The Casa Morazan, a new national museum opened last year, will close its doors to the public on July 31.  The 2012 budget cut 800,000 lempiras from its operating budget of 1.5 million: a 53% budget cut.  So, once the money runs out in July, the museum will close. 

Minister Gonzalez says they should remain open, but offers no more funding.  Instead he said:
Here in SCAD we have the lowest budget in history and the people are witness that we are doing the activities that most resonate in the last few years, which says that with enthusiasm and passion we can do better activities.

You can't keep a museum open with "enthusiasm" for very long.

Want more?

The National Conservatory of Music, homeless since 1998 when Hurricane Mitch destroyed its original home, has moved from rented space to rented space as SCAD seeks to reduce the rent it pays for space for the Conservatory.

The National Arts School lost all government support from this year's budget and was forced to close. 

The National Newspapers Library, another SCAD dependency,  has inadequate storage and space.

The Museo Villa Roy, which has been closed for a seismic retrofit since 2010, is a SCAD-owned museum in Tegucigalpa.  The government has yet to allocate any of the 13 million lempiras needed to do the work, so the building, a former President's home, remains both closed and at risk of collapsing.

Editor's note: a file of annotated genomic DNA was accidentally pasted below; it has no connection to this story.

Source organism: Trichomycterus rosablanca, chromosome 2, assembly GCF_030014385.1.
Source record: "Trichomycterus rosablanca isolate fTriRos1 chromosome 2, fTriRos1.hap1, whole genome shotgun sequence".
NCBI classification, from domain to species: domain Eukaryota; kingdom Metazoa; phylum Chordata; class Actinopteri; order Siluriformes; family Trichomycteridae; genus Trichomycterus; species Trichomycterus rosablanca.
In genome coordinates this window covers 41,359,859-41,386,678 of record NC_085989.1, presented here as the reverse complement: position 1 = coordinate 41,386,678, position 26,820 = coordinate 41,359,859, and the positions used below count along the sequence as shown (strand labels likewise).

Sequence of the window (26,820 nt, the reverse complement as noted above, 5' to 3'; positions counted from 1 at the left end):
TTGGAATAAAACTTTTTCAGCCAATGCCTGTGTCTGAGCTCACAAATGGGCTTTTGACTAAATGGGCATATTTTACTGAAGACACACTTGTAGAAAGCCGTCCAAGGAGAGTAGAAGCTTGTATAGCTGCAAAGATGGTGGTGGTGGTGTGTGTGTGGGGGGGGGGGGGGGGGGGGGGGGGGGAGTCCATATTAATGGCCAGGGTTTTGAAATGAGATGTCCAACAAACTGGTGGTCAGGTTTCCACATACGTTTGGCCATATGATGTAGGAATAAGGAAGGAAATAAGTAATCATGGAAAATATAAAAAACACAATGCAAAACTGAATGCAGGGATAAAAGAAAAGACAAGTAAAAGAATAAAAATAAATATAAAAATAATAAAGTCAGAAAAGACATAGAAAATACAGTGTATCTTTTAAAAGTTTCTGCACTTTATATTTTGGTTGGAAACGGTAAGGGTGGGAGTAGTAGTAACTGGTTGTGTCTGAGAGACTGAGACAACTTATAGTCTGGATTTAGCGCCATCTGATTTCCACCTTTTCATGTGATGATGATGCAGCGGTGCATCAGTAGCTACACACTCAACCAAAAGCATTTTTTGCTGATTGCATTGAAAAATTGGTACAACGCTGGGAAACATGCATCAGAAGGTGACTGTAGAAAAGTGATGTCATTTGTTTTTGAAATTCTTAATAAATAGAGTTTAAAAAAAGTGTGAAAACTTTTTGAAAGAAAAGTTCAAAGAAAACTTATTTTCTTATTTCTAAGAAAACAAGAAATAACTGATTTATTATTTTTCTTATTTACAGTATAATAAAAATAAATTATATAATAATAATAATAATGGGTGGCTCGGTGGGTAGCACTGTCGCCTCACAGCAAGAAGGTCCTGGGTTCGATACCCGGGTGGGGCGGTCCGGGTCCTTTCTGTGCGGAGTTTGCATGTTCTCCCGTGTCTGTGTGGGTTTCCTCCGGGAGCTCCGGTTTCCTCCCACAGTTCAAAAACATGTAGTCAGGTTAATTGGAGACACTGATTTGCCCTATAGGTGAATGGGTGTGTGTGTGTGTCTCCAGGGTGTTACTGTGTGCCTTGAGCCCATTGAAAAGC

The National Library needs significant infrastructure work and pest removal in order to remain open to the public.

It's not just the central government that's abdicating its responsibilities, either. The situation of cultural institutions in San Pedro Sula is also declining, due to defaults by the city government.

Both privately-run museums in San Pedro Sula, the Museo de Antropología e Historia and the Museo de la Naturaleza, have been operating without budgetary support promised by the San Pedro Sula City government, support that should make up about half of each of their budgets.  Both museums may close later this year. 

Marvin Fajardo, director of the Children's Museum in San Pedro said that the government was not interested in supporting these institutions and pointed to the closing of the National Arts School in Tegucigalpa as proof.

The City of San Pedro also backed out of its agreement to fund a visitor's center and the maintenance of the archaeological site of Currusté, effectively closing the site to what had been expected to be visitation by thousands of school kids every year.

So what is the budget of the Secretaria de Cultura Artes y Deportes being spent on, aside from salaries? 

If one views the posts on its Facebook page, one would be forced to conclude the mission of SCAD is to teach chess and host street-fairs featuring performances, sales, and sports in Tegucigalpa. 

This must be what the Minister thinks "resonates" with the Honduran people.

Culture is not a priority under the government of Lobo Sosa and his Minister Tulio Mariano Gonzalez. 

It's more like what Miguel Diaz, a businessman, said:
Here in Honduras, neither art nor culture have value and are not taken into account.